Movie Review – Benedetta

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Movie Review – Benedetta

Category : Movie Review

Director: Paul Verhoeven

Starring: Virginie Efira, Daphne Patakia, Charlotte Rampling

Year: 2021

You may not want to watch Benedetta without understanding the mind of director Paul Verhoeven first, as much as we can possibly understand what goes on in that bonkers brain of his.  Specifically, watch Flesh+Blood, one of my personal favorites, and a great example of what Verhoeven likes to do in the face of religion, on the topic of sex, with the tool of disease.  It’s an amazing film, but very upsetting in many ways, so watch with caution; if you like it, check out Benedetta as well.  This is a modern cousin to that classic, exploring some of the same themes, but changing the angle a bit, while still ruffling similar feathers.  Well, that may be putting it too mildly; Benedetta was born to make you blush, cringe, and question everything.

Benedetta comes to the city of Pescia as a small girl, already knowing that her life belongs to God and that she will join the convent there forever.  Her family is wealthy, she is allowed to enter, she devotes herself to her beliefs, but encounters odd visions as she ages into womanhood: sexualized dreams of Jesus, portents of the future, bizarrely violent theatrics.  At the same time, a poor girl enters the nunnery, a beautiful townsperson named Bartolomea, who instantly begins an erotically charged kinship with her our heroine, her new cellmate.  Rising in power because of her visions and possible stigmata, Benedetta also creates many enemies, women who soon wish to use her sexual relationship with Bartolomea against her and for themselves.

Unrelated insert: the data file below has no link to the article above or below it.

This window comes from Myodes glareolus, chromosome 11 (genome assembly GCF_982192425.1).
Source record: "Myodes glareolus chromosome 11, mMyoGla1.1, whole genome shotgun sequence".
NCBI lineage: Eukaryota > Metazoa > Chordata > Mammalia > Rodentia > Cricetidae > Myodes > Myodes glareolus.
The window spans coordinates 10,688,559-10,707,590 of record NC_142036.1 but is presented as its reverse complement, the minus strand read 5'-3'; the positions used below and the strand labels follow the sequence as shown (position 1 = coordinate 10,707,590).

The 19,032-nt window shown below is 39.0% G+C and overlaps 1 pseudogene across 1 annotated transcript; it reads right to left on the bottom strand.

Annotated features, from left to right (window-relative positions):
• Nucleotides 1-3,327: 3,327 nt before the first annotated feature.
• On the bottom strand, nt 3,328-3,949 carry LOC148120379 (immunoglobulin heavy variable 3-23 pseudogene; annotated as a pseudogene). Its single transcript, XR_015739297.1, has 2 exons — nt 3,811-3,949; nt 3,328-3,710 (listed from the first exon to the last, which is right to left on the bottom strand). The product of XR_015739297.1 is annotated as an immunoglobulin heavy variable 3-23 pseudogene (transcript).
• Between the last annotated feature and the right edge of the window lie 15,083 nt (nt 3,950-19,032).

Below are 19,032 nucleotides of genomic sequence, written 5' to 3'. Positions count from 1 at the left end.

Those who know Verhoeven and have seen his films won’t be as shocked as those who come in blind, but I don’t think anyone is truly ready for Benedetta.  It’s erotic, it’s sacrilegious, it’s bizarre, it’s plain heresy, and it’s fun in a lot of uncomfortable ways.  Then there’s simply a love story …maybe? …because we never quite know what’s going on, what the motives are, what the truth is, or where all this is leading.  It’s a wild, often brutal time of intrigue and suspicion, with a lot being said beneath the surface.  If you come out of this film still wanting to be religious, your faith must be unshakable, because the Church is rarely shown as this evil and this stupid, which is exactly how it still is today, and probably will be until we’re all long gone.  But Benedetta makes its points, has its laughs, knocks us back a few steps, and refuses to apologize, which is exactly what I love about Verhoeven and his audacious adventures.

My rating: ★ ★ ★ ★ ☆

 


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